The map of the subject area prepared by Mr. Landau provided nothing of merit as to what the market values in the area on properties similar to the subjects might be.Appraisers routinely provide locator maps to establish proximity of the subject to both sale and rental comparables.Locator maps establish that sales or lease properties used for comparison purposes are in the same market area as the property being appraised.However, an area map in and of itself has no probative value on the issue of the valuation of a given property.

Exhibit H – Sales and Listing Data Sheets

Sales and listing data sheets are hearsay.Appraisers may rely upon the information in such sources for the preparation of an appraisal.They are a source of information that can then be verified through contacts with the sale or listing broker/agent.However, owners may not testify as to comparable properties without being qualified as an expert in the field of appraisal.In this case, Mr. Landau is not qualified as an expert in the valuation of real property.There was not a foundation laid as to how any of the tendered information would establish true value in money for the properties under appeal.Therefore, the information contained in this exhibit has no probative value.

Exhibit H – Photographs

In Commission appeals one picture may be worth a thousand words.However, photographs, unless tied to an appraisal of the property being valued, are not worth the paper on which they are printed.The Hearing Officer understands that the taxpayer wished to visually demonstrate all of the properties within a few blocks of the subject that are listed for sale or lease.The photographs depict such properties.The flaw is that none of the photographs establish the value of any one of the properties shown, let alone the value of either of the taxpayer’s properties.The photographic problem is always – the picture doesn’t establish value.Accordingly, the Exhibit provides nothing relevant to prove the value which Mr. Landau proffered for each of his properties.


None of the exhibits provided relevant information that would provide a basis for finding the true value in money of the subject properties.

Owner’s Opinion Not Persuasive

The owner of property is generally held competent to testify to its reasonable market value.[19]The owner’s opinion is without probative value however, where it is shown to have been based upon improper elements or an improper foundation.[20]Mr. Landau provided his opinion of value for each of the properties in the Complaints for Review of Assessment.However, no evidence was presented to support his opinions of value based on any recognized appraisal methodology.As just addressed, none of the exhibits submitted, or the written statements of the taxpayer, presented relevant information to prove value.Therefore, there was not a proper foundation for the owner’s opinions.The opinions of value of Mr. Landau were not based upon elements which are accepted by the Commission for a determination of true value in money.Accordingly, the opinions of value tendered on the Complaints can be given no probative weight.Complainant failed to meet his burden of proof.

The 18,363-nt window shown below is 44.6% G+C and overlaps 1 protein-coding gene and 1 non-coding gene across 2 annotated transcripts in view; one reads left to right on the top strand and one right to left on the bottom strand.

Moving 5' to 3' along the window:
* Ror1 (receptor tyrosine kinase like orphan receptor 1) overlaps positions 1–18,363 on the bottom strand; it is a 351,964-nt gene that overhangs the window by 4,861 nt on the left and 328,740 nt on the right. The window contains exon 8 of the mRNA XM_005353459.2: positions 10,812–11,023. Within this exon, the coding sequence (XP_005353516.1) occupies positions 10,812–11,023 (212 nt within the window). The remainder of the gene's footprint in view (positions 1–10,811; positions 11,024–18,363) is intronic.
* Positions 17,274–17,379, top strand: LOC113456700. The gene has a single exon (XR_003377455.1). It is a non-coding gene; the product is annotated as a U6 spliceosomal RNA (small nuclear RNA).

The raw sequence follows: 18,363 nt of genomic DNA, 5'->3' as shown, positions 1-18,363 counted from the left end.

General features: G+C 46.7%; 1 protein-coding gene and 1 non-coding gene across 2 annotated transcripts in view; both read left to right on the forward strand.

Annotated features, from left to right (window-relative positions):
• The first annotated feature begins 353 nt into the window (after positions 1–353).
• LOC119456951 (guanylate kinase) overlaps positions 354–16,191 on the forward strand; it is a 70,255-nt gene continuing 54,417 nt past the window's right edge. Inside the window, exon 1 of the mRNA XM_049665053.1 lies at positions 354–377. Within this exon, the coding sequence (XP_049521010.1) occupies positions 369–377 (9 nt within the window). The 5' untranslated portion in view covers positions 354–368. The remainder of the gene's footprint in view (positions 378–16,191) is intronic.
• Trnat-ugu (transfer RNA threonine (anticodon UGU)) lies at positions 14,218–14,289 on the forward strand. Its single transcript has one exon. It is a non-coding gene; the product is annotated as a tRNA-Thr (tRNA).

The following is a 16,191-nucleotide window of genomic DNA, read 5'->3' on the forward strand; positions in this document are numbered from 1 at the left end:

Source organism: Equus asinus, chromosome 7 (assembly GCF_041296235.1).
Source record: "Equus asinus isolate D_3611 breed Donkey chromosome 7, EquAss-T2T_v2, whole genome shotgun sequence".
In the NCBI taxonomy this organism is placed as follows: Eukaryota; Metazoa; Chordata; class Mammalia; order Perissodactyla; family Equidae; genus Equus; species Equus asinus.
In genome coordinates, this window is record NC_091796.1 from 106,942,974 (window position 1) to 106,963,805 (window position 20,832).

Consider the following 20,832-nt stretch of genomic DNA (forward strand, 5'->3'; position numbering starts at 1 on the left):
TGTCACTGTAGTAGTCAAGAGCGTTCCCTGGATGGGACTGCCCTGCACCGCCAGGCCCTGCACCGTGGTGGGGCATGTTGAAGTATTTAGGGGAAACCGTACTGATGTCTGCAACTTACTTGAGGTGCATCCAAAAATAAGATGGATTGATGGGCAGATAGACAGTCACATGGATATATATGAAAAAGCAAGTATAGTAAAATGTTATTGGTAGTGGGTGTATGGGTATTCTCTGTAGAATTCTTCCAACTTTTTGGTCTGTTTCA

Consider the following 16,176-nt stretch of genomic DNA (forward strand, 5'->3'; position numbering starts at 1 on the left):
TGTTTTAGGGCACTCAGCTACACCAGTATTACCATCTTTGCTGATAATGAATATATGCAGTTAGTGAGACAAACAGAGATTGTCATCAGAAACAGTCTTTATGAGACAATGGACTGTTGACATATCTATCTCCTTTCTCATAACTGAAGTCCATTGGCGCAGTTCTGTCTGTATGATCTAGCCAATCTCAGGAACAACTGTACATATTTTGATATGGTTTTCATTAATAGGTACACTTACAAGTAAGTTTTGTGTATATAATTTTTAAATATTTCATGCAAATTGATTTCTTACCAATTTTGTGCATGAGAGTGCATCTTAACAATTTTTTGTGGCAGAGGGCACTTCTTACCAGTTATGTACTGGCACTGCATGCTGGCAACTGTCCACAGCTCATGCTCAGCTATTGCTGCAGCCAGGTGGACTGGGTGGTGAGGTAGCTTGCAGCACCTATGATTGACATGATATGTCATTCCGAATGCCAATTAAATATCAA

Complainant Fails To Prove Discrimination

In order to obtain a reduction in assessed value based upon discrimination, the Complainant must (1) prove the true value in money of the subject property on January 1, 2009; and (2) show an intentional plan of discrimination by the assessing officials resulting in an assessment of that property at a greater percentage of value than other property, generally, within the same class within the same taxing jurisdiction.[21]Evidence of value and assessments of a few properties does not prove discrimination.Substantial evidence must show that all other property in the same class, generally, is actually undervalued.[22]The difference in the assessment ratio of the subject property the average assessment ratio in the subject county must be shown to be grossly excessive.[23]No other methodology is sufficient to establish discrimination.[24]

Complainant presented no evidence upon which a claim of discrimination could be sustained.Complainant failed to prove the fair market value of the two properties under appeal and failed to present any evidence to establish that the properties under appeal were being assessed at a percentage of value greater than other commercial property inSt. LouisCountyfor the 2009 – 2010 assessment.


The Complainant having failed to present substantial and persuasive evidence to rebut the presumption of correct assessment by the Board, to establish the true value in money for each property as of January 1, 2009, and to establish a claim of discrimination, the Board’s assessment must be affirmed.


The assessed valuations for the subject properties as determined by the Board of Equalization forSt. LouisCountyfor the subject tax day are AFFIRMED.

The assessed value for the subject property in appeal 09-10623 for tax years 2009 and 2010 is set at $88,000.

The assessed value for the subject property in appeal 09-10624 for tax years 2009 and 2010 is set at $105,600.

Application for Review

A party may file with the Commission an application for review of this decision within thirty days of the mailing date set forth in the Certificate of Service for this Decision.The application shall contain specific facts or law as grounds upon which it is claimed the decision is erroneous.Said application must be in writing addressed to the State Tax Commission of